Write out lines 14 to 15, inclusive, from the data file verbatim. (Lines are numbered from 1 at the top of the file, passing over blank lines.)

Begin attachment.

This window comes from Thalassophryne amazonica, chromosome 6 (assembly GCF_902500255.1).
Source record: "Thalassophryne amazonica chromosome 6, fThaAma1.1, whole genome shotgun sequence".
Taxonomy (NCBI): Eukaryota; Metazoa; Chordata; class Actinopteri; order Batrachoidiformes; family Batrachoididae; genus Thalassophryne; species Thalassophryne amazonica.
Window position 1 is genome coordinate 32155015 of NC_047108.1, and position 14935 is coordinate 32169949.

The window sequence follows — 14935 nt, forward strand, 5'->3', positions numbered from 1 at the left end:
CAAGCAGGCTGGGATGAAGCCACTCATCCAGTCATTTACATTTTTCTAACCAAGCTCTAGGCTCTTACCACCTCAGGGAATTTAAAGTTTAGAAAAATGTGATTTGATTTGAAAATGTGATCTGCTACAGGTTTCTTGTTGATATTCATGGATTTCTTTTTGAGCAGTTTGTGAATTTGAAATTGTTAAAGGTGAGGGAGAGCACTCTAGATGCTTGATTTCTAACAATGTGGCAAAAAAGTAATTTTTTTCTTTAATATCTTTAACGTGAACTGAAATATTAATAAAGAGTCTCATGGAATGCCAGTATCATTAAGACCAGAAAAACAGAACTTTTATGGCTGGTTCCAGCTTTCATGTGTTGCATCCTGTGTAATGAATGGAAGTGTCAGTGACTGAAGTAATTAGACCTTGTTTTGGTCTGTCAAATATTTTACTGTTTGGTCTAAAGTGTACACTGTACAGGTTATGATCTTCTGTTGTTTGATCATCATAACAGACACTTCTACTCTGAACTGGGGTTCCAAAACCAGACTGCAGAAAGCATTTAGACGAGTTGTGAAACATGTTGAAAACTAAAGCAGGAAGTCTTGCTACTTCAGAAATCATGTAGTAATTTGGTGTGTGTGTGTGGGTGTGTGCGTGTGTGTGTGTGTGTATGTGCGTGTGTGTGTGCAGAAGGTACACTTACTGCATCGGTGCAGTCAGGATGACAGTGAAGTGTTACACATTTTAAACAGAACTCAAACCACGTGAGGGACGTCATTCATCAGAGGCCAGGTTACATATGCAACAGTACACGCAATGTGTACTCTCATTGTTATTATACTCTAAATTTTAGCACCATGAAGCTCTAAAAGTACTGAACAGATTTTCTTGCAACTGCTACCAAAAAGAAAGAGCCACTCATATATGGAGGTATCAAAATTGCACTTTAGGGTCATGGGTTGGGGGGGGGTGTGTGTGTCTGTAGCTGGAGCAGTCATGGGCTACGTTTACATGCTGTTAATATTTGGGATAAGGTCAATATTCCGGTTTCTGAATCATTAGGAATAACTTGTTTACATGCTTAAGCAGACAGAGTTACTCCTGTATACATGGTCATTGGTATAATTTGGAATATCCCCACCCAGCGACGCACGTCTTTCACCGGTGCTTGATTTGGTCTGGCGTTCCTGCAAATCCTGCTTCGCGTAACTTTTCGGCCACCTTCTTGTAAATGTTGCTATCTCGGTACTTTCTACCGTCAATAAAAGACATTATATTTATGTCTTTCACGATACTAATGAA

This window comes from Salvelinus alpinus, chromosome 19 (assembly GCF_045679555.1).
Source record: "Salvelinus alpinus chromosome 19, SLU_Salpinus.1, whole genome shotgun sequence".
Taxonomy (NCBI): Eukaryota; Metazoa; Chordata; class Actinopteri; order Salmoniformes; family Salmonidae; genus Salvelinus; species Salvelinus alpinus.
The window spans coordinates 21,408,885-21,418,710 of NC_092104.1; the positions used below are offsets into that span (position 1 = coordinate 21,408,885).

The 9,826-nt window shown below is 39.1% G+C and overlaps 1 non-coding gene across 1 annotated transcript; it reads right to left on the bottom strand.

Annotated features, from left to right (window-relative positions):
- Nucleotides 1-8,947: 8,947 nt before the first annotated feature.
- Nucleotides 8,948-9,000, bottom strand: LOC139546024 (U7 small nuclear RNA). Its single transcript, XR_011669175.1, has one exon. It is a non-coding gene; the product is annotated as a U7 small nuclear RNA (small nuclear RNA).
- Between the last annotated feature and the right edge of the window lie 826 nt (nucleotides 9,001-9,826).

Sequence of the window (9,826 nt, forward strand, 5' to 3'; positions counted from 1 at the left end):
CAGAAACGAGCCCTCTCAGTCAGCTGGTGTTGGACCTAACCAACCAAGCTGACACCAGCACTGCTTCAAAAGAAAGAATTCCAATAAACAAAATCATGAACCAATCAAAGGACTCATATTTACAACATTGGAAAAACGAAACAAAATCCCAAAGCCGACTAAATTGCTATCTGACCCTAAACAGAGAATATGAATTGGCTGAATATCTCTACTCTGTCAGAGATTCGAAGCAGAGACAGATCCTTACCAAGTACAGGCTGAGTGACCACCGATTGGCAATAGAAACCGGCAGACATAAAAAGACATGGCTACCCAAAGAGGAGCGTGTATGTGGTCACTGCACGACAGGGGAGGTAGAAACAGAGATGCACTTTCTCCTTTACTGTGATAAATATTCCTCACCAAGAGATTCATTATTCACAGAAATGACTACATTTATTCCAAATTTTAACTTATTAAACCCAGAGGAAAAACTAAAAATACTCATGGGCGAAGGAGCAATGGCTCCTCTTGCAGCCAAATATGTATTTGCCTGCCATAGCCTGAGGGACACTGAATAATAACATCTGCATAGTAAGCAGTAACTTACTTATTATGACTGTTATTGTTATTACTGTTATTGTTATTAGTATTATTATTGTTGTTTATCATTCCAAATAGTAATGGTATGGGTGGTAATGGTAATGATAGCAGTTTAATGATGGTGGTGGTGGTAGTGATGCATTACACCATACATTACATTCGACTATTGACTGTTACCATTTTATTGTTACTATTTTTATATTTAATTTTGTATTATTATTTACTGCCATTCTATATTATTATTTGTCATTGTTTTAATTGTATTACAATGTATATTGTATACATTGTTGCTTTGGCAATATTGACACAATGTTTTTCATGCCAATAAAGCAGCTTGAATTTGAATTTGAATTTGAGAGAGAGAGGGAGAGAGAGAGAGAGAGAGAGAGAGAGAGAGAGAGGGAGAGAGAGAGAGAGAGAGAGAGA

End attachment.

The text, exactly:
- Nucleotides 8,948-9,000, bottom strand: LOC139546024 (U7 small nuclear RNA). Its single transcript, XR_011669175.1, has one exon. It is a non-coding gene; the product is annotated as a U7 small nuclear RNA (small nuclear RNA).
- Between the last annotated feature and the right edge of the window lie 826 nt (nucleotides 9,001-9,826).